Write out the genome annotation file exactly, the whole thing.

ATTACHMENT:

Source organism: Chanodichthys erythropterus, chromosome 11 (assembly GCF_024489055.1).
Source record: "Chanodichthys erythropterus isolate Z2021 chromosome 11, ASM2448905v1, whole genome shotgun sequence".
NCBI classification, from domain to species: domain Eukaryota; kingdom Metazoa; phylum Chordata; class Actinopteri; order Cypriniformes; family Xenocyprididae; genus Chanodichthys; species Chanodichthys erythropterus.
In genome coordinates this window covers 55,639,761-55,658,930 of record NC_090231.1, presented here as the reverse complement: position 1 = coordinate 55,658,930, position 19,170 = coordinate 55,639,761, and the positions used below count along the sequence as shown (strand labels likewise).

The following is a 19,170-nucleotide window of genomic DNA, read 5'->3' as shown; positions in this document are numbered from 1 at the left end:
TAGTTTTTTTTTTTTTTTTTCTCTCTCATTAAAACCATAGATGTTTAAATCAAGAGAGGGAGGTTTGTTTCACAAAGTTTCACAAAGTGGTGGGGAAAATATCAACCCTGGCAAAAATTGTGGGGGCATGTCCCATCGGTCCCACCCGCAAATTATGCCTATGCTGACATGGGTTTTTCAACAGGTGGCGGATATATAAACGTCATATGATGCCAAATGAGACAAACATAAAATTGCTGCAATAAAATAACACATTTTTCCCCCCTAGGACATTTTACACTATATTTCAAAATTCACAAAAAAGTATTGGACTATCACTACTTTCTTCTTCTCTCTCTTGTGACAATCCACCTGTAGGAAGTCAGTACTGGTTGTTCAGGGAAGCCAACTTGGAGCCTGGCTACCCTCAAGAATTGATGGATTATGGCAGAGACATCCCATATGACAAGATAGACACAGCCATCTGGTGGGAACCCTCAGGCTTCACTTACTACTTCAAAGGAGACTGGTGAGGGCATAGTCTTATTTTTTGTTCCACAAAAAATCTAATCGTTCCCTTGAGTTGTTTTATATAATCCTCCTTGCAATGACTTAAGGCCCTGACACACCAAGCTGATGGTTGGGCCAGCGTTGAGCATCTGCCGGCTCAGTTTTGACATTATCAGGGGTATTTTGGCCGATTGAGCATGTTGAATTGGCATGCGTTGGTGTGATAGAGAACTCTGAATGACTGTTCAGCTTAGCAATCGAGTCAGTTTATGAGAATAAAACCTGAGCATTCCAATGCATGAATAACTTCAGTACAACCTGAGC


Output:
Source organism: Chanodichthys erythropterus, chromosome 11 (assembly GCF_024489055.1).
Source record: "Chanodichthys erythropterus isolate Z2021 chromosome 11, ASM2448905v1, whole genome shotgun sequence".
NCBI classification, from domain to species: domain Eukaryota; kingdom Metazoa; phylum Chordata; class Actinopteri; order Cypriniformes; family Xenocyprididae; genus Chanodichthys; species Chanodichthys erythropterus.
In genome coordinates this window covers 55,639,761-55,658,930 of record NC_090231.1, presented here as the reverse complement: position 1 = coordinate 55,658,930, position 19,170 = coordinate 55,639,761, and the positions used below count along the sequence as shown (strand labels likewise).

The following is a 19,170-nucleotide window of genomic DNA, read 5'->3' as shown; positions in this document are numbered from 1 at the left end:
TAGTTTTTTTTTTTTTTTTTCTCTCTCATTAAAACCATAGATGTTTAAATCAAGAGAGGGAGGTTTGTTTCACAAAGTTTCACAAAGTGGTGGGGAAAATATCAACCCTGGCAAAAATTGTGGGGGCATGTCCCATCGGTCCCACCCGCAAATTATGCCTATGCTGACATGGGTTTTTCAACAGGTGGCGGATATATAAACGTCATATGATGCCAAATGAGACAAACATAAAATTGCTGCAATAAAATAACACATTTTTCCCCCCTAGGACATTTTACACTATATTTCAAAATTCACAAAAAAGTATTGGACTATCACTACTTTCTTCTTCTCTCTCTTGTGACAATCCACCTGTAGGAAGTCAGTACTGGTTGTTCAGGGAAGCCAACTTGGAGCCTGGCTACCCTCAAGAATTGATGGATTATGGCAGAGACATCCCATATGACAAGATAGACACAGCCATCTGGTGGGAACCCTCAGGCTTCACTTACTACTTCAAAGGAGACTGGTGAGGGCATAGTCTTATTTTTTGTTCCACAAAAAATCTAATCGTTCCCTTGAGTTGTTTTATATAATCCTCCTTGCAATGACTTAAGGCCCTGACACACCAAGCTGATGGTTGGGCCAGCGTTGAGCATCTGCCGGCTCAGTTTTGACATTATCAGGGGTATTTTGGCCGATTGAGCATGTTGAATTGGCATGCGTTGGTGTGATAGAGAACTCTGAATGACTGTTCAGCTTAGCAATCGAGTCAGTTTATGAGAATAAAACCTGAGCATTCCAATGCATGAATAACTTCAGTACAACCTGAGC